Potential for advection of volatile organic compounds in ground water to the Cochato River, Baird & McGuire Superfund Site, Holbrook, Massachusetts, March and April 1998
In March and April 1998, a network of water-to-vapor diffusion samplers was installed along the Cochato River at the Baird & McGuire Superfund Site in Holbrook, Massachusetts, where a plume of volatile organic compounds (VOCs) is present in ground water. The purpose of installing the sampler network was to determine if VOCs were present in river-bottom sediments while a ground-water extraction system was operating and after the system had been shut down for two weeks. Water-to-water diffusion samplers placed at selected locations provided supplemental information about concentrations of VOCs in pore water in the river-bottom sediments. Water levels in piezometers and river stage were measured concurrently to determine if ground water was discharging to the river.
Benzene, toluene, ethylbenzene and xylenes (BTEX compounds) were detected in water-tovapor and water-to-water diffusion samplers located in the area where the plume is known to pass beneath the river for both pumping and nonpumping conditions. Concentrations of total BTEX compounds in water-to-vapor diffusion samplers ranged from non-detect upriver and downriver from the plume area to greater than 200 parts per million by volume in the plume area. Concentrations of total BTEX compounds were not significantly different for pumping than for non-pumping conditions. Concentrations of total BTEX compounds in water-to-water diffusion samplers ranged from non-detect to 680 micrograms per liter. The limited number of water-to-water diffusion samplers did not indicate that concentrations were higher for pumping or non-pumping conditions. Trichloroethylene and tetrachloroethylene also were detected in water-to-vapor diffusion samplers downriver from the area where the BTEX compounds were detected. Water levels in four piezometers were consistently higher than the river stage, indicating an upward hydraulic gradient and ground-water discharge to the river. The concentrations of VOCs in riverbottom sediments and the upward hydraulic gradients observed indicate that contaminants from the Baird & McGuire ground-water plume were discharging to the Cochato River during the study period for both pumping and non-pumping conditions.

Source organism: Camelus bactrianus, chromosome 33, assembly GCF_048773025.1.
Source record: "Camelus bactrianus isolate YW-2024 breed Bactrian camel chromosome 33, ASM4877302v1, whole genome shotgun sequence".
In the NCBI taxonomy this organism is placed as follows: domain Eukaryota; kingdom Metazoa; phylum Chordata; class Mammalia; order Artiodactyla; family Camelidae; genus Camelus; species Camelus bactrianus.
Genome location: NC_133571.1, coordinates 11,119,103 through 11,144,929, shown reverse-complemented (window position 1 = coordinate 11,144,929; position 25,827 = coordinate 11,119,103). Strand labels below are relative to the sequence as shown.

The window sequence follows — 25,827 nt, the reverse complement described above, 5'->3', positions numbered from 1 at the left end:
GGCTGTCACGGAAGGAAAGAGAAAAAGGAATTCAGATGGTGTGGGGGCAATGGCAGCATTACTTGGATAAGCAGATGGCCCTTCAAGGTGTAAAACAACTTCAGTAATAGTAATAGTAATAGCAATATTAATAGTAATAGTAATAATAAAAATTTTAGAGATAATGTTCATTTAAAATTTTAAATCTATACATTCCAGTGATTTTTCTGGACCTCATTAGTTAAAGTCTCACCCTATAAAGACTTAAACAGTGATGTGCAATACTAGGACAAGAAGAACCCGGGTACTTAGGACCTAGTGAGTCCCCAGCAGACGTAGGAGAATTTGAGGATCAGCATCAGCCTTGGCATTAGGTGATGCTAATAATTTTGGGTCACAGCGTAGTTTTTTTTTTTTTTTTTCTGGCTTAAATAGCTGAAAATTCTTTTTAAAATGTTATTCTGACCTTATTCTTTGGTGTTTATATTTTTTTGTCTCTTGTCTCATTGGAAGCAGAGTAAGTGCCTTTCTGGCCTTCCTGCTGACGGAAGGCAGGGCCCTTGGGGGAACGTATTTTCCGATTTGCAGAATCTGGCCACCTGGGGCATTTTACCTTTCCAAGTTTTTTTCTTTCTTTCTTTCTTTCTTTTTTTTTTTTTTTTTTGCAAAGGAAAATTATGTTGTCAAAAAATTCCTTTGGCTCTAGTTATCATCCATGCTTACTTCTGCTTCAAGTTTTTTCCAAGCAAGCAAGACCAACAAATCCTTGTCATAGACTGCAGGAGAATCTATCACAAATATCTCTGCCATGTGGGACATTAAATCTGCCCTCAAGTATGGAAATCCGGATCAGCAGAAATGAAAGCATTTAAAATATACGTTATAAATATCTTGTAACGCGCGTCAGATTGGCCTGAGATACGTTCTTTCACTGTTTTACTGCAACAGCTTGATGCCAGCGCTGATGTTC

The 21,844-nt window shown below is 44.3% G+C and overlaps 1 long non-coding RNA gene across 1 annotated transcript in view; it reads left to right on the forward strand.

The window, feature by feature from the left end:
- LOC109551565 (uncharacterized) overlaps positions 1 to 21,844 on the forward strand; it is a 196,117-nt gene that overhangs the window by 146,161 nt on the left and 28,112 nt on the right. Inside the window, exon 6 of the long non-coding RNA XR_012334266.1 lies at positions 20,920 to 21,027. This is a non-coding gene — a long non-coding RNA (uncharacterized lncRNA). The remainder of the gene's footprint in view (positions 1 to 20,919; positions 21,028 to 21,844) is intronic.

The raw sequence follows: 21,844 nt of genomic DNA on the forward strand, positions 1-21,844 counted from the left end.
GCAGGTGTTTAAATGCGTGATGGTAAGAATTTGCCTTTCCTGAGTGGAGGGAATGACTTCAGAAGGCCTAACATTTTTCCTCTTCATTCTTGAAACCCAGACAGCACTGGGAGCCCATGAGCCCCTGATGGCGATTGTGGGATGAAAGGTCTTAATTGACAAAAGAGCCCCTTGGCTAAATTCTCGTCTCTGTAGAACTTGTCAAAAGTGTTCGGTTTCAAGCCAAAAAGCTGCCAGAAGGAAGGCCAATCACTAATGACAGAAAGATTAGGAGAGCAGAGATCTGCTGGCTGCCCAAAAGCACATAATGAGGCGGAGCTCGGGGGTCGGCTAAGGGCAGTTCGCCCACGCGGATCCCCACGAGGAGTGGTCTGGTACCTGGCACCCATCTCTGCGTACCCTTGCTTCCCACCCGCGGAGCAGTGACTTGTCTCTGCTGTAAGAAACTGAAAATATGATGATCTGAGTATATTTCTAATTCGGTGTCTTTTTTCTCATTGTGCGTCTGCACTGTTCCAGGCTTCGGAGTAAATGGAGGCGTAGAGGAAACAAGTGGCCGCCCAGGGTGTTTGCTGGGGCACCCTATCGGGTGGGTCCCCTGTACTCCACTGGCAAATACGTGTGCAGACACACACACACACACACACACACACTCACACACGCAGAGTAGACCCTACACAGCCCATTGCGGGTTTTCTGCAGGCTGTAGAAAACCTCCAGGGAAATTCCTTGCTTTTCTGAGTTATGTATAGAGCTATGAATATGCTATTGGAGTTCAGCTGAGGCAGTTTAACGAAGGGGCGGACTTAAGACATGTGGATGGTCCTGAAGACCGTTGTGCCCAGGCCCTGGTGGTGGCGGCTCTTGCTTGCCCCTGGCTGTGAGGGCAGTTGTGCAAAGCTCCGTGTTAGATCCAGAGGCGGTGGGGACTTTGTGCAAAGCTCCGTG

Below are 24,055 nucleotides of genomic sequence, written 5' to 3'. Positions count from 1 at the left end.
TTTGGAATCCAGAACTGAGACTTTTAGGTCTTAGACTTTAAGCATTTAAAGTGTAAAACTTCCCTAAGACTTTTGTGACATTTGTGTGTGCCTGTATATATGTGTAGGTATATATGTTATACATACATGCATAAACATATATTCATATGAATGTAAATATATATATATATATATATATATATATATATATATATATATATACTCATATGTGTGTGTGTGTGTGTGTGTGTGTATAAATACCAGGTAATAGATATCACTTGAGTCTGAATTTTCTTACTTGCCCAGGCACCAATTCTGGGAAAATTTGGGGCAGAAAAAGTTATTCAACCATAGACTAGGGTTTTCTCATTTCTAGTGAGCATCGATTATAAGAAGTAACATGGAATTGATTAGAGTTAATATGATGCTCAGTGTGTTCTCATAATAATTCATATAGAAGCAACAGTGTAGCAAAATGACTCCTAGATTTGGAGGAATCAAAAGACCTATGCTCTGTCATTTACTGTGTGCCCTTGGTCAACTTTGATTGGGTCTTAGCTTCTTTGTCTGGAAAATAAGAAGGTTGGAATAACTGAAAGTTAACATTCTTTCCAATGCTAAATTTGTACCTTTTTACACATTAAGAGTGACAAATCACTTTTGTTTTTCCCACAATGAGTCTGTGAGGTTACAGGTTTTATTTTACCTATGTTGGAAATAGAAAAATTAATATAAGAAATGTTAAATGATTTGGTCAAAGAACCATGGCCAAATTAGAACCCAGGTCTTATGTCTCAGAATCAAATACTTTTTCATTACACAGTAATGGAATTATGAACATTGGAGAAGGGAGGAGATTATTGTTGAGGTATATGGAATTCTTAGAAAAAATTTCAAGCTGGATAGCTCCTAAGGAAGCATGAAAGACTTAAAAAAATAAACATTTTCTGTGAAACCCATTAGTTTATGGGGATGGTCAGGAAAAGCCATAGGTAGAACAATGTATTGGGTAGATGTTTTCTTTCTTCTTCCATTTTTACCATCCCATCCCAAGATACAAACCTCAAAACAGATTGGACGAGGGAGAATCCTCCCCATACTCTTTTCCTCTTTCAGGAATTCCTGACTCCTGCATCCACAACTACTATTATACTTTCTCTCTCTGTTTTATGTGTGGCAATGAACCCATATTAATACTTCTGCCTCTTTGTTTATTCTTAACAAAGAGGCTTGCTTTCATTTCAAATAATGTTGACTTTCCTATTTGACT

|Publication Subtype||USGS Numbered Series|
|Title||Potential for advection of volatile organic compounds in ground water to the Cochato River, Baird & McGuire Superfund Site, Holbrook, Massachusetts, March and April 1998|
|Series title||Water-Resources Investigations Report|
|Publisher||U.S. Geological Survey|
|Description||Report: iv, 19 p.; Plate: 30.85 x 21.21 inches|
|Other Geospatial||Cochato River|
|Google Analytic Metrics||Metrics page|